Studio Art 01: Negotiating Form

Studio brief

This studio is concerned in particular with the language of painting and sculpture: how we can apply them to better understand emerging questions relating to immersive art practices, movement (on or off screen) and where the boundaries lie in our definition of objects. Where do the boundaries lie in painting? From the traditional rectangular stretcher painting to wherever this tradition can lead us. 

Form here is correctness. Style, choreography. Performance. Completion. Artistic intention. The studio aims to ask lots of questions and set explicit assignments: critical and ideological assignments; technical and practical ones - all  assignments that require negotiation. How do you negotiate making an artwork that then becomes a critical element within a developing body of work? How are specific artistic materials selected by which an artwork can be negotiated? What is thinking through making, exactly? What can you do with photography as a radical and relevant tool within your practice? A tool through which to create outward-facing professional practice? What can you do with photography as a radical and relevant tool within your practice? A tool through which to create outward facing professional practice? Web presence/presentations portfolio? Body of work? Consider the photographic representation of your work as the work itself as sometimes a stepping stone and perhaps a complete work, whether archival, document, negotiating form.

We will also use the photography workshops’ darkrooms as well as all other areas of production and workshops provided by Cass works. This studio will propose where you locate the potential languages of photography in the curation of making art works: the language of production and manufacture, using thinking which develops through actual making. The time that making requires, the strategies and deliberations chosen and the steps into unguaranteed outcomes that you will negotiate.

Negotiating form refers to the changes and detours taken from an initial spark or idea through research testing framing re-framing and resolving artworks as complete, in series, provisional art. We will pose the question of what is a practice and what is a body of work. How does this operate as a contemporary proposition, how do you address and value the necessary professional outward-facing practices, web presence, exhibition making documentation and archival work. Questions about seriality in making art works - individual or unique works.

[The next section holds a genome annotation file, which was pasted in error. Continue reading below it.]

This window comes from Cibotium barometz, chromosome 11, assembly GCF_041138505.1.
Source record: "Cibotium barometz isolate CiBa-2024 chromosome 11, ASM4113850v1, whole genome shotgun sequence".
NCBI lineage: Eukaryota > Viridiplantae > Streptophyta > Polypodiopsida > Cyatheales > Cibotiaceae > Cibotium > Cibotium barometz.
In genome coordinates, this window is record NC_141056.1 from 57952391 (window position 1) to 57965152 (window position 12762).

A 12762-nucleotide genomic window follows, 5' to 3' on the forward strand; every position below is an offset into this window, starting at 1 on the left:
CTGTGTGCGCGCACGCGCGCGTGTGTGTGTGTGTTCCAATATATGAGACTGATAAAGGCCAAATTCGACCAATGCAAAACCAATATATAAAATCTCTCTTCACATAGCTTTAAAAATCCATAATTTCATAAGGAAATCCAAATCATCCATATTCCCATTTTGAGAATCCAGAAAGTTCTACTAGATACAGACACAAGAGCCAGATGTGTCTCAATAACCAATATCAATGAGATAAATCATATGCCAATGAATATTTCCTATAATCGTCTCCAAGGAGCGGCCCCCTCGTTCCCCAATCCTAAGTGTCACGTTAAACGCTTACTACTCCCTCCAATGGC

To keep you continuously in mind of the professional practice and dialogues expected within this studio you will work in association with artists associated with the school via guest speakers, open field artists and Curators.  The studio will engage students with their work throughout the year as they build a new body of work and negotiate practice. There will be key teaching and learning events which may even involve them making some collaborative works/edition multiples Tutorial support will concentrate upon dialogues which come to terms with making conditions essential to particular subjects, genres of practice and criticality. Technical negotiation is not the work of a technician but of a particular mindset strategically organised to enable physical manifestations and resolutions of concepts and ambitions. To enable the making to be the starting point of negotiation without fear. Key texts will run in parallel to the studio practices as they emerge, both motivating and questioning making and the construction of meaning.


Image: Outskirts (2009). Photo credit: Pete Fillingham

Coloured shapes on wooden structure


Course Fine Art BA (Hons)
Painting BA (Hons)
Photography BA (Hons)
Tutors Andrea Medjesi-Jones
Peter Fillingham
Where Calcutta House
Small Annex, CA3-04
When Monday 10am - 5pm, Thursday 10am - 5pm

Fine Art


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